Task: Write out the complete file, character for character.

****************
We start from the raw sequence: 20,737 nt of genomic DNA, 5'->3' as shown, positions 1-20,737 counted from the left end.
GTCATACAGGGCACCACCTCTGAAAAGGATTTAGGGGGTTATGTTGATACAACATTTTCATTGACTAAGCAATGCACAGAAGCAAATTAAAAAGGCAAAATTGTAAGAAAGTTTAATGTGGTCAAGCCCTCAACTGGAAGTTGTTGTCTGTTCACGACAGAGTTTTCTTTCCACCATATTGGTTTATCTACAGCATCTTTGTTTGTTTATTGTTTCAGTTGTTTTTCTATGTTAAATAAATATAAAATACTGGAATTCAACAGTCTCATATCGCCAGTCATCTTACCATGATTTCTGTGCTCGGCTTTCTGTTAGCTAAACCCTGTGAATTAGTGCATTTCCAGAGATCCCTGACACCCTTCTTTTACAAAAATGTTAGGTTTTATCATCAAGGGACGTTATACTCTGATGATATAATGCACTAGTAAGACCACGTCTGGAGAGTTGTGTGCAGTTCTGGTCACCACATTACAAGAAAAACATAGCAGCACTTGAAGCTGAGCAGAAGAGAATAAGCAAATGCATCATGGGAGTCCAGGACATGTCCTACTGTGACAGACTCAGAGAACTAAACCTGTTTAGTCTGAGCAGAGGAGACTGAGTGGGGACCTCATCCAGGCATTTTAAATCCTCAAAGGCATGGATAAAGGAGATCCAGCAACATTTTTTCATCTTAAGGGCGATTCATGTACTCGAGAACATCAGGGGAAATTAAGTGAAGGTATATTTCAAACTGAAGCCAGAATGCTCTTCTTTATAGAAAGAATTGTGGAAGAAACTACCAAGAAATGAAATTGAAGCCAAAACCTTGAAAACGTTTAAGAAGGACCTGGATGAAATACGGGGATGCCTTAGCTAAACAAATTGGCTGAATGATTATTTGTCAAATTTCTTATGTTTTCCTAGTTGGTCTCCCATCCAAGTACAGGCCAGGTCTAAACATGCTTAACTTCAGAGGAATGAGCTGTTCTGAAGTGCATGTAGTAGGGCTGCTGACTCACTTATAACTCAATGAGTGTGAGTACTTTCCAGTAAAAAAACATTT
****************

We start from the raw sequence: 20,737 nt of genomic DNA, 5'->3' as shown, positions 1-20,737 counted from the left end.
GTCATACAGGGCACCACCTCTGAAAAGGATTTAGGGGGTTATGTTGATACAACATTTTCATTGACTAAGCAATGCACAGAAGCAAATTAAAAAGGCAAAATTGTAAGAAAGTTTAATGTGGTCAAGCCCTCAACTGGAAGTTGTTGTCTGTTCACGACAGAGTTTTCTTTCCACCATATTGGTTTATCTACAGCATCTTTGTTTGTTTATTGTTTCAGTTGTTTTTCTATGTTAAATAAATATAAAATACTGGAATTCAACAGTCTCATATCGCCAGTCATCTTACCATGATTTCTGTGCTCGGCTTTCTGTTAGCTAAACCCTGTGAATTAGTGCATTTCCAGAGATCCCTGACACCCTTCTTTTACAAAAATGTTAGGTTTTATCATCAAGGGACGTTATACTCTGATGATATAATGCACTAGTAAGACCACGTCTGGAGAGTTGTGTGCAGTTCTGGTCACCACATTACAAGAAAAACATAGCAGCACTTGAAGCTGAGCAGAAGAGAATAAGCAAATGCATCATGGGAGTCCAGGACATGTCCTACTGTGACAGACTCAGAGAACTAAACCTGTTTAGTCTGAGCAGAGGAGACTGAGTGGGGACCTCATCCAGGCATTTTAAATCCTCAAAGGCATGGATAAAGGAGATCCAGCAACATTTTTTCATCTTAAGGGCGATTCATGTACTCGAGAACATCAGGGGAAATTAAGTGAAGGTATATTTCAAACTGAAGCCAGAATGCTCTTCTTTATAGAAAGAATTGTGGAAGAAACTACCAAGAAATGAAATTGAAGCCAAAACCTTGAAAACGTTTAAGAAGGACCTGGATGAAATACGGGGATGCCTTAGCTAAACAAATTGGCTGAATGATTATTTGTCAAATTTCTTATGTTTTCCTAGTTGGTCTCCCATCCAAGTACAGGCCAGGTCTAAACATGCTTAACTTCAGAGGAATGAGCTGTTCTGAAGTGCATGTAGTAGGGCTGCTGACTCACTTATAACTCAATGAGTGTGAGTACTTTCCAGTAAAAAAACATTT